The first response provides an opportunity to value the deep historical roots of the “residential college” model that have been shown to have positive outcomes, while the second provides an opportunity to reorder and rethink the value of disciplinary structures as currently defined. Further, a surprisingly strong third discussion was to re-order and re-think Living-Learning altogether. Rather than selling it as a program that enhances where you live, students would be provided an opportunity to learn together, and housing would be an "add-on" benefit. The idea of students would be buying into the program and receiving housing “for free” represents a radical departure from how students and their parents/guardians currently understand housing. It would take a lot of work for this model to find its way into mainstream thinking.
3. Emerging technologies – such as augmented reality, virtual reality, and artificial intelligence – will eventually shape what the physical campus of the future will look like, but not replace it.
The overwhelming reponse to this discussion was that the residential campuses will adapt and include new technologies in new and renovated campus buildings (residence halls, libraries, etc.). This attitude from the group seems to reinforce the dominant campus narrative that the best way to manage new technologies is to work incrementally and slowly in determining how they will affect current traditions and models. Only 2% of the audience believed that the ubiquity of these technologies will create a major disruption to campus planning that may well eliminate the need for a physical plant as we know it today. There are many who do believe that this might be the biggest threat (or opportunity) for campus planners, and learning more about these technologies may prove to be time well spent towards staying on the forefront of change.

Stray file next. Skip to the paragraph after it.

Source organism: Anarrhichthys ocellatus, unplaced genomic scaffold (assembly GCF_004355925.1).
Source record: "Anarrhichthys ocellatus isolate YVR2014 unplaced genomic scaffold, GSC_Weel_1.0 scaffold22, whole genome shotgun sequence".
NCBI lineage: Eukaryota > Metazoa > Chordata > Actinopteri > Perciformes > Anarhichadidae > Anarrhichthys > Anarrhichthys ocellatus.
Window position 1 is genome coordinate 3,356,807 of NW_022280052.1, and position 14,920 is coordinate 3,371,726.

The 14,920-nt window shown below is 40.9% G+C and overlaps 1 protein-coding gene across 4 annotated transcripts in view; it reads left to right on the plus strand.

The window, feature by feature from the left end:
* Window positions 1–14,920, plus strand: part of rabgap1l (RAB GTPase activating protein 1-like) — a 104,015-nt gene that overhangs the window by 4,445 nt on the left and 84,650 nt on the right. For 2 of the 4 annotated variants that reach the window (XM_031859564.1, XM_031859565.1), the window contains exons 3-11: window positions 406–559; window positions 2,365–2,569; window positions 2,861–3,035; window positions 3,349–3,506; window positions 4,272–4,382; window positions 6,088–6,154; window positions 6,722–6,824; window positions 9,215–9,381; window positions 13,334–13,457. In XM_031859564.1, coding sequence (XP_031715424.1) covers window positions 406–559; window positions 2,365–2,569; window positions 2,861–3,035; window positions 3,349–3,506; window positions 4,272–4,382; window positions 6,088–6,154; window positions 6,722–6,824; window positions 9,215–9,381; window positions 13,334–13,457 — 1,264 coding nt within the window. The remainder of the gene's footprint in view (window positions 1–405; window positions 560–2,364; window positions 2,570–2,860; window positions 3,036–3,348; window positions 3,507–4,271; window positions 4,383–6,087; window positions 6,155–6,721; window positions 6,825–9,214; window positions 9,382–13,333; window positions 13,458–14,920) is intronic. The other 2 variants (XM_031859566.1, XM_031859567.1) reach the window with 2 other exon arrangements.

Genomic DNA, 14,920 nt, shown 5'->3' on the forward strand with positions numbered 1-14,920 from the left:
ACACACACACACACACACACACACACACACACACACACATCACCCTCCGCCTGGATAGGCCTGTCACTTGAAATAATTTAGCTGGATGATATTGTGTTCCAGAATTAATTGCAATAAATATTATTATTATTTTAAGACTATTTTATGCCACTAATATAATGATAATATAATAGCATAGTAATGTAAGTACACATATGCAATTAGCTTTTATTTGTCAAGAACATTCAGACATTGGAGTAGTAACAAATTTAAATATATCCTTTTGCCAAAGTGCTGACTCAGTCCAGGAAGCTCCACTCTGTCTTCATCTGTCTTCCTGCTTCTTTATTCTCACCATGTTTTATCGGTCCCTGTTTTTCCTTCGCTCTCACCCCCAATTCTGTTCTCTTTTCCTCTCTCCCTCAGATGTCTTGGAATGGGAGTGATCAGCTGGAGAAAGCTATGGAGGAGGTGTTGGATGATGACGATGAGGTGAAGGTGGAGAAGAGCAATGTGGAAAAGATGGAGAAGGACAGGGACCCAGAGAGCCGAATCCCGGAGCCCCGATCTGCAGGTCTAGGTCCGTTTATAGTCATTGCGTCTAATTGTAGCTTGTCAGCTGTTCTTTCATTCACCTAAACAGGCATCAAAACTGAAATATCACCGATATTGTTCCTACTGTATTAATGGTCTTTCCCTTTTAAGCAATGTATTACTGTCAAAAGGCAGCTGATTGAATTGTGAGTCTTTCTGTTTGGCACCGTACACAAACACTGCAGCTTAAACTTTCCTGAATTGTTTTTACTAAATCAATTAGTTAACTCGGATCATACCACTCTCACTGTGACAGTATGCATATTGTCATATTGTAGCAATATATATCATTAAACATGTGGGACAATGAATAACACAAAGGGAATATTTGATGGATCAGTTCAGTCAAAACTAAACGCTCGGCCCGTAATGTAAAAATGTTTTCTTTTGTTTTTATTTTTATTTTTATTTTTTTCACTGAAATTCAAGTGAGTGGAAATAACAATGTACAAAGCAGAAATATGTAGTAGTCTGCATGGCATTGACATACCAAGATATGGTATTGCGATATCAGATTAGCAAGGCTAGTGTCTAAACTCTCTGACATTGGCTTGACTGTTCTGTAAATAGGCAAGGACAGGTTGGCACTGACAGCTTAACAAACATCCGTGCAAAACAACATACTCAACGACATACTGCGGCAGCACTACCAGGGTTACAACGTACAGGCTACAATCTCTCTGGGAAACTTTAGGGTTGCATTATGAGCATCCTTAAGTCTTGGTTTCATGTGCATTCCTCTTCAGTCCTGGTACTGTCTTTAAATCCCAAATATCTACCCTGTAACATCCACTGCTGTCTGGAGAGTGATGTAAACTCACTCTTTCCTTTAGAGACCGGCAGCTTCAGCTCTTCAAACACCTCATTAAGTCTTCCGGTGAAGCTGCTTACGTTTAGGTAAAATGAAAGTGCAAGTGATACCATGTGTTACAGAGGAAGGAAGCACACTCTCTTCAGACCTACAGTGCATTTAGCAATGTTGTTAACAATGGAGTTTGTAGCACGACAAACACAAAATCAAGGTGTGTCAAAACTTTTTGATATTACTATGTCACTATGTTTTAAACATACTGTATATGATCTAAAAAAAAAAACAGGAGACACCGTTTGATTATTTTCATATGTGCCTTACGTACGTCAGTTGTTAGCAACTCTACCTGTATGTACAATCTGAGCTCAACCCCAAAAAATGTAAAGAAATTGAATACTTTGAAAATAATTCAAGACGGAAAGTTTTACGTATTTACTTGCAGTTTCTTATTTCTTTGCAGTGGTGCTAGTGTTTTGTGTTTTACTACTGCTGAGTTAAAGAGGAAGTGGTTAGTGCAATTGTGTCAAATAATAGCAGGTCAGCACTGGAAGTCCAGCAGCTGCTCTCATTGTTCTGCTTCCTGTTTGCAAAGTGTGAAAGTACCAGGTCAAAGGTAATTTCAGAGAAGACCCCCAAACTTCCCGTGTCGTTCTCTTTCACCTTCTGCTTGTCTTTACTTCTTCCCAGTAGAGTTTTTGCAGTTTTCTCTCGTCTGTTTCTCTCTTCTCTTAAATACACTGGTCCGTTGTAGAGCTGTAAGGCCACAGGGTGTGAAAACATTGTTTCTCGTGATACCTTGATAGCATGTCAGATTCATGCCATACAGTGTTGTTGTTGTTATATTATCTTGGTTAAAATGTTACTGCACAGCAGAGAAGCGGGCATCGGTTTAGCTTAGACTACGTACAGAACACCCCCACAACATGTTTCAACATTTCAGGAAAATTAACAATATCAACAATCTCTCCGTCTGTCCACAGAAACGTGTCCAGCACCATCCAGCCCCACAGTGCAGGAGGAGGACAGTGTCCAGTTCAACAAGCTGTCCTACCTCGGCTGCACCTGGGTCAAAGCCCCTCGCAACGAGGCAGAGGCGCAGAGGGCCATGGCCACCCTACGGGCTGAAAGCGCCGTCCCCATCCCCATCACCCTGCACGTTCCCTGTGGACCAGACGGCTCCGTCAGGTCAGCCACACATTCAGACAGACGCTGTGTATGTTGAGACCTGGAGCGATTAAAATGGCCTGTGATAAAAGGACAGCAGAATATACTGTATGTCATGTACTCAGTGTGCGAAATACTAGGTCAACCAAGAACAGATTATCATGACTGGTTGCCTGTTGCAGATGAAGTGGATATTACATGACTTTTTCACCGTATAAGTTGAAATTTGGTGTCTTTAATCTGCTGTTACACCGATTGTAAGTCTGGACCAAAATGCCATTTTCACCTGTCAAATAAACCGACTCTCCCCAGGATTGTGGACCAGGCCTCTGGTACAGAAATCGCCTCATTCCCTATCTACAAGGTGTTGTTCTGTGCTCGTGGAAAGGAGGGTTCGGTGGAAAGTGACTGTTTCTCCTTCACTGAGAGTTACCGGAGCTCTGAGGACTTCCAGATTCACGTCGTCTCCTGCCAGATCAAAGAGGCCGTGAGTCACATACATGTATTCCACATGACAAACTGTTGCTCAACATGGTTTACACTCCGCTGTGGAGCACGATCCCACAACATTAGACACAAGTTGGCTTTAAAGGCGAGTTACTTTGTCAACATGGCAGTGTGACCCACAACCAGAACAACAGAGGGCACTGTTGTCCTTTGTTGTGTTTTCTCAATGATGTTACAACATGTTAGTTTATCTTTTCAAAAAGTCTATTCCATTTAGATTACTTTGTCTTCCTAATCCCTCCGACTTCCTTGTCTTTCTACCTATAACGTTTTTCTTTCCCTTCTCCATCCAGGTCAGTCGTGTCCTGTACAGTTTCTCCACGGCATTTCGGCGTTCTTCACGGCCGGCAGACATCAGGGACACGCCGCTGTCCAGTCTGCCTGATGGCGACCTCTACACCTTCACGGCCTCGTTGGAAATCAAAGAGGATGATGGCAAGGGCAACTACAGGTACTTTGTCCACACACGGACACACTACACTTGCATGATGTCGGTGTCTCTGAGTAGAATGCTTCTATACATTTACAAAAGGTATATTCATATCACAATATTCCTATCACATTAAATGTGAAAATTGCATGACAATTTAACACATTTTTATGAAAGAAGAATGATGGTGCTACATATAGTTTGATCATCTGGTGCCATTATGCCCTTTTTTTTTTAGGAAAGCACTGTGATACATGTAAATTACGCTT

4. An increase in conversations between campus planners and off-campus developers, city councils, etc., could maximize the future of college campuses.
About half of the attendees believed that campuses should begin to look at different ways of maximizing the physical plant by beginning a mutually beneficial process where the community or town gains more use of and access to college spaces, while the college is able to use more facilities throughout the community. As financial pressures continue to constrain both college campuses and cities, discussion participants identified that the benefits of collaboration make sense not only for maximizing the use of space and limited resources, but also for enhancing the power and benefits of true town-gown relationships.
As we move into an era that many believe will reshape and potentially disrupt the status quo of the current physical plant, teaching and learning environment, and student community, it is important to note that much of what we learn on campus occurs when we are living and learning side by side with our fellow human beings. If we are to reach the promise of democracies whose citizens are able to communicate across identities and differences, it may well become imperative to design buildings and campuses of the future that maximize the “architecture of serendipity.”
Special thanks to Greg Merritt and Lois Stanley for their contributions to this article